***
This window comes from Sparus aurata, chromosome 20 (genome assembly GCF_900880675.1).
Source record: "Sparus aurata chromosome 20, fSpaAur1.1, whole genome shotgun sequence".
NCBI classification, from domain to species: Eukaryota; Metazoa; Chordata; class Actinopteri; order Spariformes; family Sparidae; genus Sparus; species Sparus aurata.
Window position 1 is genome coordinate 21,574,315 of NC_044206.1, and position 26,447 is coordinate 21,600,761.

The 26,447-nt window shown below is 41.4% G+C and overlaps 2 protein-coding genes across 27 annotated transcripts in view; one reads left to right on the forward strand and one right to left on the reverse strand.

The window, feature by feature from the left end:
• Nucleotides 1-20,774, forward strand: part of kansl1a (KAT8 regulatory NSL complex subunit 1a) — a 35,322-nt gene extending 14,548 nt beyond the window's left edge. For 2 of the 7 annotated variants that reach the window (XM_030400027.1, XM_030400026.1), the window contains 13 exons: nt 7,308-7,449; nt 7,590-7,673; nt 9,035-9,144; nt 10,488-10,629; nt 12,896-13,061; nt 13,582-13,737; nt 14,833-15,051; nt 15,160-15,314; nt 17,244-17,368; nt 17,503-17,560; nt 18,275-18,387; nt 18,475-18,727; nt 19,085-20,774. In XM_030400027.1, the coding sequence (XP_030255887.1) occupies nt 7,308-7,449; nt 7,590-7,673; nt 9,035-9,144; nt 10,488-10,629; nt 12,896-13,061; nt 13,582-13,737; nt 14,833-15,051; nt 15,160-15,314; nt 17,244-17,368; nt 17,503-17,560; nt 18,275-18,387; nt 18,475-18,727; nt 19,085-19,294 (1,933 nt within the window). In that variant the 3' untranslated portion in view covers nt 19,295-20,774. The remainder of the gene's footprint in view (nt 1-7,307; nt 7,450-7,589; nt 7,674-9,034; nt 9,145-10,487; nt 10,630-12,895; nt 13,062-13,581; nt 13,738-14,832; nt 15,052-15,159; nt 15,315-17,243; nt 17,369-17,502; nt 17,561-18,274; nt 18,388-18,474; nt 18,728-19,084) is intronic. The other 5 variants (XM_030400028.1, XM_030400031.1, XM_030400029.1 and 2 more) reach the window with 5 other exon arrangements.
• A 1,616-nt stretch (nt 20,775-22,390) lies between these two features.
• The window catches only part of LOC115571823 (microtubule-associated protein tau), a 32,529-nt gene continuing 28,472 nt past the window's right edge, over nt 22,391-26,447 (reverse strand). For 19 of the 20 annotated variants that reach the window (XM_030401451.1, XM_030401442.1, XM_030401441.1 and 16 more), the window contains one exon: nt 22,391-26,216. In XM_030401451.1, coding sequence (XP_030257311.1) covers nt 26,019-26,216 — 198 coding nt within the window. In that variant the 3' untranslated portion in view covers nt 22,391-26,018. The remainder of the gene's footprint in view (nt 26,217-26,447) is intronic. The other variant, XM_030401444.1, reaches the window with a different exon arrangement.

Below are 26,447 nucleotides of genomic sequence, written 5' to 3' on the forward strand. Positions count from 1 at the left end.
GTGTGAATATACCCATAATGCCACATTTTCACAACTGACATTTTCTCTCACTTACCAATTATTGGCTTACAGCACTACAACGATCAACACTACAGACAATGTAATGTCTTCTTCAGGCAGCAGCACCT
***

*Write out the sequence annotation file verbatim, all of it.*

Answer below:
This window comes from Sparus aurata, chromosome 20 (genome assembly GCF_900880675.1).
Source record: "Sparus aurata chromosome 20, fSpaAur1.1, whole genome shotgun sequence".
NCBI classification, from domain to species: Eukaryota; Metazoa; Chordata; class Actinopteri; order Spariformes; family Sparidae; genus Sparus; species Sparus aurata.
Window position 1 is genome coordinate 21,574,315 of NC_044206.1, and position 26,447 is coordinate 21,600,761.

The 26,447-nt window shown below is 41.4% G+C and overlaps 2 protein-coding genes across 27 annotated transcripts in view; one reads left to right on the forward strand and one right to left on the reverse strand.

The window, feature by feature from the left end:
• Nucleotides 1-20,774, forward strand: part of kansl1a (KAT8 regulatory NSL complex subunit 1a) — a 35,322-nt gene extending 14,548 nt beyond the window's left edge. For 2 of the 7 annotated variants that reach the window (XM_030400027.1, XM_030400026.1), the window contains 13 exons: nt 7,308-7,449; nt 7,590-7,673; nt 9,035-9,144; nt 10,488-10,629; nt 12,896-13,061; nt 13,582-13,737; nt 14,833-15,051; nt 15,160-15,314; nt 17,244-17,368; nt 17,503-17,560; nt 18,275-18,387; nt 18,475-18,727; nt 19,085-20,774. In XM_030400027.1, the coding sequence (XP_030255887.1) occupies nt 7,308-7,449; nt 7,590-7,673; nt 9,035-9,144; nt 10,488-10,629; nt 12,896-13,061; nt 13,582-13,737; nt 14,833-15,051; nt 15,160-15,314; nt 17,244-17,368; nt 17,503-17,560; nt 18,275-18,387; nt 18,475-18,727; nt 19,085-19,294 (1,933 nt within the window). In that variant the 3' untranslated portion in view covers nt 19,295-20,774. The remainder of the gene's footprint in view (nt 1-7,307; nt 7,450-7,589; nt 7,674-9,034; nt 9,145-10,487; nt 10,630-12,895; nt 13,062-13,581; nt 13,738-14,832; nt 15,052-15,159; nt 15,315-17,243; nt 17,369-17,502; nt 17,561-18,274; nt 18,388-18,474; nt 18,728-19,084) is intronic. The other 5 variants (XM_030400028.1, XM_030400031.1, XM_030400029.1 and 2 more) reach the window with 5 other exon arrangements.
• A 1,616-nt stretch (nt 20,775-22,390) lies between these two features.
• The window catches only part of LOC115571823 (microtubule-associated protein tau), a 32,529-nt gene continuing 28,472 nt past the window's right edge, over nt 22,391-26,447 (reverse strand). For 19 of the 20 annotated variants that reach the window (XM_030401451.1, XM_030401442.1, XM_030401441.1 and 16 more), the window contains one exon: nt 22,391-26,216. In XM_030401451.1, coding sequence (XP_030257311.1) covers nt 26,019-26,216 — 198 coding nt within the window. In that variant the 3' untranslated portion in view covers nt 22,391-26,018. The remainder of the gene's footprint in view (nt 26,217-26,447) is intronic. The other variant, XM_030401444.1, reaches the window with a different exon arrangement.

Below are 26,447 nucleotides of genomic sequence, written 5' to 3' on the forward strand. Positions count from 1 at the left end.
GTGTGAATATACCCATAATGCCACATTTTCACAACTGACATTTTCTCTCACTTACCAATTATTGGCTTACAGCACTACAACGATCAACACTACAGACAATGTAATGTCTTCTTCAGGCAGCAGCACCT